It’s only a model. (AP Photo/The Wichita Eagle, Jamie Green) (Jaime Green)

When you were young, it was that day when you constructed something ghastly out of recycled plastics, cardboard towel rolls and coffee filters. Most art, between the ages of 4 and 11 , is based on the sound principle that nothing is made worse by the addition of googly eyes. This was no exception. Accordingly, you glued googly eyes to the towel rolls, painted them red, tossed some glitter in their general direction and called it a day.

When you brought it home to your parents, they expressed modified rapture. “Gee,” they said. “I thought we threw those coffee filters and towel rolls away, but I guess we can’t do that because they are Art now.”

So they stayed on top of your cabinet until one afternoon when you were away at college, when they suffered a mysterious accident.

You sang songs about the earth. “Recycle! Recycle! Recycle!” you sang, waving your hands in a circular motion. Most singing, between the ages of 4 and 11, is based on the slightly less sound principle that no song is made worse by the addition of arm motions. This was no exception.

You learned about the water cycle. You dressed up in plastic bags. Your teacher read you sobering stories about people who cast plastic Coca- Cola rings into the sea and killed off seabirds. You were duly chastened.

Once you became too old for crafts, your class trekked somewhere to Pick Up Trash. This you did with modified gusto, trying not to touch too much of it.

But move beyond those halycon days of community singing and crafts and Pick Up with capital letters, and where were you?

That was less clear.

It’s not that you littered. No one litters. It’s as gauche as not wearing a safety belt. It’s not that you didn’t separate the recycling. Of course you did. It was second nature. And sure, you used the squiggly bulbs. CVS offered no other options.

But you had other things to worry about.

Sure, the ice-caps were melting. But if you didn’t plug in your laptop, you’d never finish your Groundbreaking Memoir. Sure, the temperature was rising. But, dang it, you needed an iPhone 3G or you’d fall off the planet.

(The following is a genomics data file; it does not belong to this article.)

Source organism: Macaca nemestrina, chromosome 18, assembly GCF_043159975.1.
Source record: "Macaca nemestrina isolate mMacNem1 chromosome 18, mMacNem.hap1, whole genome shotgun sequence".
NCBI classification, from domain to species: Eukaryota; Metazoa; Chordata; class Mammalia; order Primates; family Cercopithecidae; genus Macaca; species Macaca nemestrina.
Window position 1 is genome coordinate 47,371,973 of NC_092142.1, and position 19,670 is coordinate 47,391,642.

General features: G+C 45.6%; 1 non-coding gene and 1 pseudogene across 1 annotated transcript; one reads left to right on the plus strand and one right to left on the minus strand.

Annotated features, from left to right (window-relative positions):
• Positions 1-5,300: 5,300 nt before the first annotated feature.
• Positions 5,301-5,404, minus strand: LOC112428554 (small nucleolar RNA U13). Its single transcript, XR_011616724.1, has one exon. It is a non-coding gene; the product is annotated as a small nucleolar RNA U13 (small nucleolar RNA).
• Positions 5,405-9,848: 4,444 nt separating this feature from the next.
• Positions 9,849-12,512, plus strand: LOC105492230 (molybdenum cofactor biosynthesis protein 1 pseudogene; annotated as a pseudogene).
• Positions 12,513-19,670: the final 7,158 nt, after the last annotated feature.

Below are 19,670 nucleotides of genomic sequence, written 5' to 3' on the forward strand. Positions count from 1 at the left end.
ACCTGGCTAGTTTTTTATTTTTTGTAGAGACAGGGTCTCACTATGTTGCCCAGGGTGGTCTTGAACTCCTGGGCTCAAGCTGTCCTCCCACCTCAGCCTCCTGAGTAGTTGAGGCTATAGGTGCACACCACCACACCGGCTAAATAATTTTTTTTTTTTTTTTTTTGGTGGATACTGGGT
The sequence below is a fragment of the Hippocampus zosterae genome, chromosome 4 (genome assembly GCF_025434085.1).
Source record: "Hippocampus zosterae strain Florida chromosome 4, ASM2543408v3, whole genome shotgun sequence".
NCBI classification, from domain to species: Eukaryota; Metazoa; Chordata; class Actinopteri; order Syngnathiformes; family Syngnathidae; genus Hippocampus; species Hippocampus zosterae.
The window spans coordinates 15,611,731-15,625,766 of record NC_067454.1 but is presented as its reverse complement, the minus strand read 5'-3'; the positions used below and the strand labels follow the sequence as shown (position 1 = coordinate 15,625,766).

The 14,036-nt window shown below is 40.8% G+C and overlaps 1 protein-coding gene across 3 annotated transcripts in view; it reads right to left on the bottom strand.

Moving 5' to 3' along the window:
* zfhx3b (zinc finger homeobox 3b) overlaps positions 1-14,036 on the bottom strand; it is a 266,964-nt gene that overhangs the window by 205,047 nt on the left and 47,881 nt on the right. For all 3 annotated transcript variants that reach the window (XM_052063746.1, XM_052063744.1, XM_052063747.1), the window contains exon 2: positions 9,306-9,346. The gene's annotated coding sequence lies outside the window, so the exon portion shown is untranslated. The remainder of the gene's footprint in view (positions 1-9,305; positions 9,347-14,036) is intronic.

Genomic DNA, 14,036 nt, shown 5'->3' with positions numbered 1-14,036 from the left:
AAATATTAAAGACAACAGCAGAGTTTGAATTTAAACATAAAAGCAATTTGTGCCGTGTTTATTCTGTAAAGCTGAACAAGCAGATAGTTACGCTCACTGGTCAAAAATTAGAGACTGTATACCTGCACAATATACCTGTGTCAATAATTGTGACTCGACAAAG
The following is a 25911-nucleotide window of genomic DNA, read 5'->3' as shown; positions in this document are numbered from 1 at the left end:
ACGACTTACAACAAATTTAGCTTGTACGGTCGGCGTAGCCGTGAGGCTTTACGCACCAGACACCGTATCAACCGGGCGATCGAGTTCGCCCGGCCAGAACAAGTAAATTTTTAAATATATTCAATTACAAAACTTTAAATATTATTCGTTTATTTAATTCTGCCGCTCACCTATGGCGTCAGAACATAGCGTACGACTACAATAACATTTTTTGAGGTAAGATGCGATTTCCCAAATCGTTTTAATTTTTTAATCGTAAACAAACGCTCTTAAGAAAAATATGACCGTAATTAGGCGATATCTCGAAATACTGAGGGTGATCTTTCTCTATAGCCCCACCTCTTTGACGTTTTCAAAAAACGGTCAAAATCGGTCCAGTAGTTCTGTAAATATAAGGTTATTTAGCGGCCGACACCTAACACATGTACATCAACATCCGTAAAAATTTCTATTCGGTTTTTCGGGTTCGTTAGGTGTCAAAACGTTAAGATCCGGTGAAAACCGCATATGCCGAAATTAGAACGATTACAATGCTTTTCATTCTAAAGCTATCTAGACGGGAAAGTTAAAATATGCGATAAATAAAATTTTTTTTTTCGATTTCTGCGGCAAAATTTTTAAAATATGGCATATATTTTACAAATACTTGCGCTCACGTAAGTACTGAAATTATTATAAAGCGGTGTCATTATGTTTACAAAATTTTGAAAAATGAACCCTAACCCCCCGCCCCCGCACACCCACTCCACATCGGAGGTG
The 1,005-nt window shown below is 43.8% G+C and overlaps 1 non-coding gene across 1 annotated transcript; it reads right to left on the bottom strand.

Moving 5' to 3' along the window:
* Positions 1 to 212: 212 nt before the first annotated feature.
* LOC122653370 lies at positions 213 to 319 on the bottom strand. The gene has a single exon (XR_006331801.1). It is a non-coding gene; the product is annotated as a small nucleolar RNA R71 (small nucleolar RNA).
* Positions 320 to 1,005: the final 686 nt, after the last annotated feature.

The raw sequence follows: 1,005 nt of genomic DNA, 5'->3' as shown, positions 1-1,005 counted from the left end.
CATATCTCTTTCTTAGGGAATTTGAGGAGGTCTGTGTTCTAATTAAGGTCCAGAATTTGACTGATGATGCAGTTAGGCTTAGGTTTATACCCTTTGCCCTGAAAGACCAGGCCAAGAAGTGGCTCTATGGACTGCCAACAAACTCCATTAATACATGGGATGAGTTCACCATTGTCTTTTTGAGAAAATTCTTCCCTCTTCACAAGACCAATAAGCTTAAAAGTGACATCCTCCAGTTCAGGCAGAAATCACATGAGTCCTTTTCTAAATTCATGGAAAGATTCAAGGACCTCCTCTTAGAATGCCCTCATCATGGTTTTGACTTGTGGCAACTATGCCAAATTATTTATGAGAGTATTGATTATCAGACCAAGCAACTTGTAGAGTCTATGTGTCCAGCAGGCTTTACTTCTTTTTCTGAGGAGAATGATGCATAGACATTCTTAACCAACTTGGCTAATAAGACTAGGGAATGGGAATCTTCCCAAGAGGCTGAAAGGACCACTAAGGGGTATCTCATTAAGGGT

It’s not that we dislike the environment. It’s just that we prefer technology. Give me the great indoors every time. There is coffee there.

At first, in saying this, I thought I was simply succumbing to the typical millennial tendency for broad overstatements — write six sentences, substitute “we” for “I” and you’ve got a Groundbreaking Essay about Generational Tendencies.

But there’s a survey to back me up. Compared to prior generations, fewer millennials were working to clean up the environment — just 21 percent, compared with33 percent of Boomers. We are too accustomed to rivers that you cannot set on fire. We take them for granted.

It’s not that we don’t care about the environment, exactly. It’s just that we are not Actively Doing Something About It. Besides, you know, recycling. But everyone does that.

Are we apathetic? Or are we just content with the way things are — no flaming rivers, generally neat parks? (Please, stop yelling about the extinction of tigers. We are trying to write semi-autobiographical films before Lena Dunham does.)

“Don’t worry,” we say. “If it gets urgent, just show us footage of polar bears, and we’ll be on board.”

And in the mean time, Earth Day comes around. April 22nd, or as we like to call it, the Day After National Record Store Day. How to celebrate?

Does anyone have googly eyes?